Mallory Steam Line – Historic Walking Tour
The Mallory Steam Line ticket office is located at 402 Wall Street. The Mallory Ship Line was formed in the 1860’s by Charles Henry Mallory. and by 1873 it offered freight and passenger service from New York, Key West and Galveston. Starting in 1876 the ships also delivered mail along its routes.
The Mallory Line began with sailing ships which took an average of nine days to make the trip from New York to Key West. When it converted to steam ships, the trips were cut to four days. When a ship left New York for Key West, a tandem ship left Key West for New York. This gave the company the ability to offer consistent weekly service for its passengers and freight needs. This system required Mallory Ship Line to have at least six ships and at its peak, the Company operated 70 ships. Its routes were known as the Clyde Line, Porto Rico Line and the Ward Line.
The Mallory Line was the quickest way to Brunswick, GA, from New York at the turn of the last century. Brunswick was the location of the Jekyll Island club, an exclusive haven for the wealthy at the time. The ships departed New York every Friday at 3pm and then would arrive in Brunswick Tuesday morning – a quick 2 1/2 day trip. An 1890’s booklet titled “To Florida by Mallory Line” highlights why someone would want to travel by steamship. It states “…the STEAMSHIP invites one with its elegant saloons, its light, roomy and well-ventilated decks for recreation and exercise, its tables ready at stated hours, with the viands [meals] cooked and served equal to the best of hotels, and finally that tonic, that health-giving ozone which the salty air of old ocean alone can give.” A first class ticket would entitle the passenger to a private room and elegant meals in the dining room. A third-class ticket (about $10 one-way) would give passengers room “…forward on the main deck. Meals and mattress are furnished with each berth, and only bed covering has to be supplied by the passenger.”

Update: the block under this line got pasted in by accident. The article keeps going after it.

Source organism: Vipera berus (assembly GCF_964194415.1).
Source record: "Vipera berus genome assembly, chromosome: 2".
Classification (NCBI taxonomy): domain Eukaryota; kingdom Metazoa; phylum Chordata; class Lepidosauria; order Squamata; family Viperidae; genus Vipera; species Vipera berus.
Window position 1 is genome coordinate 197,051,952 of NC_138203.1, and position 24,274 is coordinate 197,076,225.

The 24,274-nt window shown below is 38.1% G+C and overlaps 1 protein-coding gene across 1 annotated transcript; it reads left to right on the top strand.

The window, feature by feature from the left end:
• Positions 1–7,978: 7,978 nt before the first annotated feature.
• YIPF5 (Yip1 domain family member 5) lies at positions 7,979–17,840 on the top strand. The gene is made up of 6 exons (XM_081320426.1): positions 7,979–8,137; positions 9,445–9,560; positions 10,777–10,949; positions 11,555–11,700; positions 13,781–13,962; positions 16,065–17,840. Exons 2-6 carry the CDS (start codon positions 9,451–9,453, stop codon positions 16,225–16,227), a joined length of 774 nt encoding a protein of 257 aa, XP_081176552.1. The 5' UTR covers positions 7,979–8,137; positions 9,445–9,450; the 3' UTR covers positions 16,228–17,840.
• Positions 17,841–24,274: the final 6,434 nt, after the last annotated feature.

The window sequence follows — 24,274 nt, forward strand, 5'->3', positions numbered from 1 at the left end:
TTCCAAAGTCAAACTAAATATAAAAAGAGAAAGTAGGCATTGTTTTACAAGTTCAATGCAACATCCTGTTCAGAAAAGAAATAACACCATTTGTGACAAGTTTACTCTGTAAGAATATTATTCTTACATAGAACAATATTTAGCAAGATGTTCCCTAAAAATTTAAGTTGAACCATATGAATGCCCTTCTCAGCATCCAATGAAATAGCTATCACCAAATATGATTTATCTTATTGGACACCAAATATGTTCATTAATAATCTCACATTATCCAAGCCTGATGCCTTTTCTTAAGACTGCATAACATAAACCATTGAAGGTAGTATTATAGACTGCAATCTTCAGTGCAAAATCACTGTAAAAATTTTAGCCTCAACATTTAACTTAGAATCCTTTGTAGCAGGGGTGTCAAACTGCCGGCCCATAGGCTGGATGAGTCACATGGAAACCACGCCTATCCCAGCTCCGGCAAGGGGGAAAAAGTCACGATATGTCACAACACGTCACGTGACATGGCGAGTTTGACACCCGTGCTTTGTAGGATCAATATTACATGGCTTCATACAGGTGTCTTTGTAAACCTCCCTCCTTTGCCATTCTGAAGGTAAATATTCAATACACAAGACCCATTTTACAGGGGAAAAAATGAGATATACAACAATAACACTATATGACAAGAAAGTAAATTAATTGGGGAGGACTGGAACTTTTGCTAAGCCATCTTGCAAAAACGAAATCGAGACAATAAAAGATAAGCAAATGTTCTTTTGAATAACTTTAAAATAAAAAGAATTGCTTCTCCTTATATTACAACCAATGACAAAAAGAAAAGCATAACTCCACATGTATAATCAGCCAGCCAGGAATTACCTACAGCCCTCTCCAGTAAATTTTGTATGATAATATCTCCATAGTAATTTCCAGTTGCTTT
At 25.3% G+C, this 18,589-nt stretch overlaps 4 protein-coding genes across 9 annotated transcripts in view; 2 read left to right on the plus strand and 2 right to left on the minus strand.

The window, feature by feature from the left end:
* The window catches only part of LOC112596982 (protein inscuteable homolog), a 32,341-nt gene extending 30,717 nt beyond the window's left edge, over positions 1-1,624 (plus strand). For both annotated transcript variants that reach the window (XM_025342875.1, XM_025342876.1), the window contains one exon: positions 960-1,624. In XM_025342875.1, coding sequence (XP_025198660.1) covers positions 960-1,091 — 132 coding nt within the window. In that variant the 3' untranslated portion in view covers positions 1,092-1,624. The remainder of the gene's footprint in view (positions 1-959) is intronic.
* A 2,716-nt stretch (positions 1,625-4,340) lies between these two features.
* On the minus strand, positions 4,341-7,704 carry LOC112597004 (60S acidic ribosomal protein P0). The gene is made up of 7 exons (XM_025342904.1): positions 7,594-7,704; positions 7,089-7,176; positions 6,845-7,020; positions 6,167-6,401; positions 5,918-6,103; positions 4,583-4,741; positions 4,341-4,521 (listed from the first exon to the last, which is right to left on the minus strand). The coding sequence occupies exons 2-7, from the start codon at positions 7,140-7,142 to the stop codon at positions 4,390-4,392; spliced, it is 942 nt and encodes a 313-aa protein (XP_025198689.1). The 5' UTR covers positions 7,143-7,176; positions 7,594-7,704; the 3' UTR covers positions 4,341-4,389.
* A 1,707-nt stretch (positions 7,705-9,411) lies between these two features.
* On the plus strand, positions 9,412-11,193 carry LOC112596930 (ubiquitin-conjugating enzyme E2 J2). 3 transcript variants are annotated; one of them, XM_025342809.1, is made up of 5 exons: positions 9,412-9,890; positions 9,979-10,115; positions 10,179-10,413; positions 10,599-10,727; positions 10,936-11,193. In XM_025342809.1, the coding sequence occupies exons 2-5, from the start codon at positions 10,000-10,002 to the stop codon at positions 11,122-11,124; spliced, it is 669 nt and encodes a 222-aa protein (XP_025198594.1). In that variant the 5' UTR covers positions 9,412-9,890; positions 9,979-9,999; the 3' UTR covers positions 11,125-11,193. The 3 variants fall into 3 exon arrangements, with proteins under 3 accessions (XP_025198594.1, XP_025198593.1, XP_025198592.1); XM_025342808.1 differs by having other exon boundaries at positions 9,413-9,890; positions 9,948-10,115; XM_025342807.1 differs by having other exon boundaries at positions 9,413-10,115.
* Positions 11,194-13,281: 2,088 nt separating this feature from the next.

Passengers didn’t travel cheaply. In 1898 a first class, one-way ticket, depending on destination could run $20 to $60. By 1912, the Company was part of the Atlantic, Gulf and West Indies Steamship Lines. The only thing that remains today of the Mallory Ship Line is the ticket office, rebuilt after the Great Fire in 1886. It was then relocated, to its current position, in 1962.